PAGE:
This is a discussion on TulAmmo or Silver Bear: Should I even try? within the Ammunition forums, part of the M14 M1A Forum category; Originally Posted by Mocos
well...just out of curiosity, when did steel cased rifle ammo appear.... certainly after brass cased ammo. That would suggest that the ...
well...just out of curiosity, when did steel cased rifle ammo appear.... certainly after brass cased ammo. That would suggest that the designers of the steel cased ammo would have taken into account the metal properties needed to duplicate brass. Brass cases were sufficiently strong enough then so I am thinking that there wasn't a requirement to produce anything stronger than brass. Wolf attempted polymer cases a few years back without any success. I don't recall any attempts at aluminun rifle ammo.
I think that is a good question, and I hope somebody provides a serious and correct response!
I've shot a lot of Silver Bear 308 out of my M1A. Not a problem in over 500 rounds. I clean the chamber after every range session. Accuracy isn't bad and the powder charge feels consistent between shots. FWIW, max pressure on the Silver Bear is about 42k which is significantly less than 7.62 Nato and 308 Win which is around 52k and 62k respectively.
In my opinion, Silver Bear and Brown Bear is fine for plinking. Both come out of the Barnaul plant in Russia and is much more consistent than whatever Wolf imports or even POF.
With regards to concerns about steel-cased ammo... don't forget that your weapon is made from tool steel. The steel casings used by Russian manufacturers is much softer. I've used steel-cased ammo in just about every firearm I own for the last 18 or so years without problem. Whether or not you believe that is up to you. Personally, I'd rather shoot more and worry less. If I ever did break or wear a component out, I'd replace it and keep going. I've saved a lot of money plus honed my skills shooting with cheaper ammo and saving the good brass for hunting or competition.
not sure that is entirely true...I read that because the steel cases do not expand as fast as brass upon firing and seal the bore, that gasses and carbon blow back into the neck and chamber and is the main source of 'gunking" up the chamber to the point where feeding and extraction becomes a problem..some guns exhibit it more than others and some don't at all. As far as the coating accumulating on the chamber walls...possibly....I would think that the chamber temperatures get so hot that any coating would be vaporized...so I think the carbon build up is more plausible...
Steel doesn't expand as much as brass. The crap in your chamber isn't lacquer. Its powder residue that eventually cakes up. Switching over to brass from steel without cleaning the chamber can result in the brass sticking to the fouled chamber walls. Just clean your chamber before switching over to brass and you're good to go.
I've taken a propane torch to an empty lacquer case once and the lacquer didn't melt off.
If it doesn't expand as much, it doesn't seal as well.
No coincidence; merely something one has to be aware of when alternating between steel-cased and brass cartridges without properly cleaning the bore. People will often mistakenly blame the lacquer for stuck brass cases when the lacquer really has nothing to do with it.
What does have to do with it is the elasticity of the case, it's ability to expand to seal the chamber and contract to facilitate extraction. The difference between the unfired case, the case under pressure, the fired case and the chamber size is the margin you have to work with for reliable operation.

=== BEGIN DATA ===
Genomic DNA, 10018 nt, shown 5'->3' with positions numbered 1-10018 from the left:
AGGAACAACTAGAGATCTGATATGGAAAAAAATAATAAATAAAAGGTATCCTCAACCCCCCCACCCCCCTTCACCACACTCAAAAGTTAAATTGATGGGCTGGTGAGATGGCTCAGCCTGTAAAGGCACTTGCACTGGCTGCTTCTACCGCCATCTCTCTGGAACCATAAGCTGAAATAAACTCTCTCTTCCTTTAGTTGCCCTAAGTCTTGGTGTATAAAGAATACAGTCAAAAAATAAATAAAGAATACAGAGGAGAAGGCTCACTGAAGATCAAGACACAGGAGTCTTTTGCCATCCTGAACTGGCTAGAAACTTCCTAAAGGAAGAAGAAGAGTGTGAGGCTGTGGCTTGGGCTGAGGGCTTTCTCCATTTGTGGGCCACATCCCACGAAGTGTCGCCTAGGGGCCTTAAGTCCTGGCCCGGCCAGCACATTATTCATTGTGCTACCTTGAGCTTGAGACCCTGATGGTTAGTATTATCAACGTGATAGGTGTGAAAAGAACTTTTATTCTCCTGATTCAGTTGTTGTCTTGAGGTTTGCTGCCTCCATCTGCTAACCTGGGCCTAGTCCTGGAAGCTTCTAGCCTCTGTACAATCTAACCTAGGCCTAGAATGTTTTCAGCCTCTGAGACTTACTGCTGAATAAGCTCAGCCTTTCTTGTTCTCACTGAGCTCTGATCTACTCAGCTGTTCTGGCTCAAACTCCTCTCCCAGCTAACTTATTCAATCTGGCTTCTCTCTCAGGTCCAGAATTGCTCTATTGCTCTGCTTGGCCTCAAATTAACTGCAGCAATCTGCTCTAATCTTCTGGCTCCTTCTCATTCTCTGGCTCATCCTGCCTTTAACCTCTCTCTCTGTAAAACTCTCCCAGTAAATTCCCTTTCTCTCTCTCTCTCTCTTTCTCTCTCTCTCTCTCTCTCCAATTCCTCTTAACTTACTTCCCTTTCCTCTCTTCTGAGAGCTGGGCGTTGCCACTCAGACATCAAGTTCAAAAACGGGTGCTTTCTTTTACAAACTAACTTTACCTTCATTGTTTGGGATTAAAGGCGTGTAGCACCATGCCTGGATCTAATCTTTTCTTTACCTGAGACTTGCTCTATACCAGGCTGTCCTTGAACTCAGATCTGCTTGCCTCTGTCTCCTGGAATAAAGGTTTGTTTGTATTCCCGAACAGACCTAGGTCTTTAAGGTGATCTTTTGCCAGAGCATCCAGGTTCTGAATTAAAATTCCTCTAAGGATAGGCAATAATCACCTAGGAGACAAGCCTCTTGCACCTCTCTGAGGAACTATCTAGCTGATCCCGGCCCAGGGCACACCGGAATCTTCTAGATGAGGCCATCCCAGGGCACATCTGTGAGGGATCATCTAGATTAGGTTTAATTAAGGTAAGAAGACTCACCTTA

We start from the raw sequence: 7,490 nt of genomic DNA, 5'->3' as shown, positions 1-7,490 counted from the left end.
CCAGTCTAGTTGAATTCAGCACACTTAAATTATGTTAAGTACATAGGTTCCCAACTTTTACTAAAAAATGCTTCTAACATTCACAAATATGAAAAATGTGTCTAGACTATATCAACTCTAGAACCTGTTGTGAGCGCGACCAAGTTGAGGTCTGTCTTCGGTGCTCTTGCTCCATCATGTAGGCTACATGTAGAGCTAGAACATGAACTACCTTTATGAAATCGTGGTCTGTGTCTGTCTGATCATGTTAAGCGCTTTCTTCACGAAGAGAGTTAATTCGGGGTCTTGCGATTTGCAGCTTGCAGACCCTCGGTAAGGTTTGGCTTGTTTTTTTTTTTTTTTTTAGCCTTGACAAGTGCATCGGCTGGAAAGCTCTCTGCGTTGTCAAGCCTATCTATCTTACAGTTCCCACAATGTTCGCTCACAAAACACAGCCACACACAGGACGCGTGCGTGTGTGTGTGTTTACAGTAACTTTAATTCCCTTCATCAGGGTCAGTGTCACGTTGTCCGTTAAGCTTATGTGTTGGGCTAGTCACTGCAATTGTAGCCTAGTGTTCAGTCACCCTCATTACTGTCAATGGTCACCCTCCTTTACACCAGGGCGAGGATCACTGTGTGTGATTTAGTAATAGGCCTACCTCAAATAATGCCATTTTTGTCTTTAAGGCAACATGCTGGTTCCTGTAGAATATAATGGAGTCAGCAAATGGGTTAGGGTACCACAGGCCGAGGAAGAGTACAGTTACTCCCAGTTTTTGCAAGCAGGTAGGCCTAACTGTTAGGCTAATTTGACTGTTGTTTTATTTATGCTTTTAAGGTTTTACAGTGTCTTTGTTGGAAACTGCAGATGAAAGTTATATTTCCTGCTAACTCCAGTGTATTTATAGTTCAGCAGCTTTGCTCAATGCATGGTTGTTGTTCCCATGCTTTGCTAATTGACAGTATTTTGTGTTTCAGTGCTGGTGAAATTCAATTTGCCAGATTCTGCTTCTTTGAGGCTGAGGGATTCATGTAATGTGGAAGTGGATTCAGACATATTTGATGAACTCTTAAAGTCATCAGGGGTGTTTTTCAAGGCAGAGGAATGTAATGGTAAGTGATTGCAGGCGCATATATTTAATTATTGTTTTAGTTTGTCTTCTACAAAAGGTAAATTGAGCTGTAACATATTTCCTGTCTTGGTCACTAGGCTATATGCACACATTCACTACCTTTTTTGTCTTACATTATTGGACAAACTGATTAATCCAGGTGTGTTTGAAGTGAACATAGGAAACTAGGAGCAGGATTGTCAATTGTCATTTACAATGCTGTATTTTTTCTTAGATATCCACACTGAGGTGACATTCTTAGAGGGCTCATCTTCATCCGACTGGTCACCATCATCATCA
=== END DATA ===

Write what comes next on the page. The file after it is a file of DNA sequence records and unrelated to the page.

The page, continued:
Einstein said "Everything should be a simple as possible, but not simpler."
stoky's corollary says everything shoud be as cheap as possible but not cheaper.
It's your stick, shoot what you want.
With regards to low pressure resulting in a primer that protrudes from the case...It can and does indeed. But it is not the primer backing out! Rather it is the casing not backing UP.
The expansion cycle of a casing is the culprit. When the powder ignites and pressure builds up in a case, it expands outward first...radially until it hits its chamber walls.
Then, as there is no other way to go, it expands front to back until it reaches the bolt face. The reason it is not always growing forward as well as backward so much is because the impact of the firing pin has knocked the cartridge as far forward as it can travel while still being held by the extractor. Granted that is only a couple thou, but "GO" specs for chambers are only a couple thou. and that primer only protrudes a couple thou, right?
Anyway, what happens with low chamber pressure is that the case cannot overcome the friction of pressing against the chamber walls radially to come back very far at all, however the primer does protrude, and the case just ain't coming back to reseat itself onto it against the bolt face.
Thats also why high pressure crushes the primer flat!
And why a backed out primer can be an indicator of excess headspace as well.
With steel cases being less ...expandy...than brass to begin with, or elastic or what have you, I figure thats why we see primers backed out a bit in the 14. And they tend to be loaded a little milder than brass ammo.
First time I ever saw this condition manifest was reloading for a 30-30 Winchester. The starting loads in the manual are very low pressure. 26,000 PSI probably not unheard of. 30-30 maxes out at 36,000. You can start a load seeing primer poking out, and as you work up the load, its magically gone!
Gave one of my teachers fits arguing it was a sign of low pressure as well as high pressure afterwards, in school ;)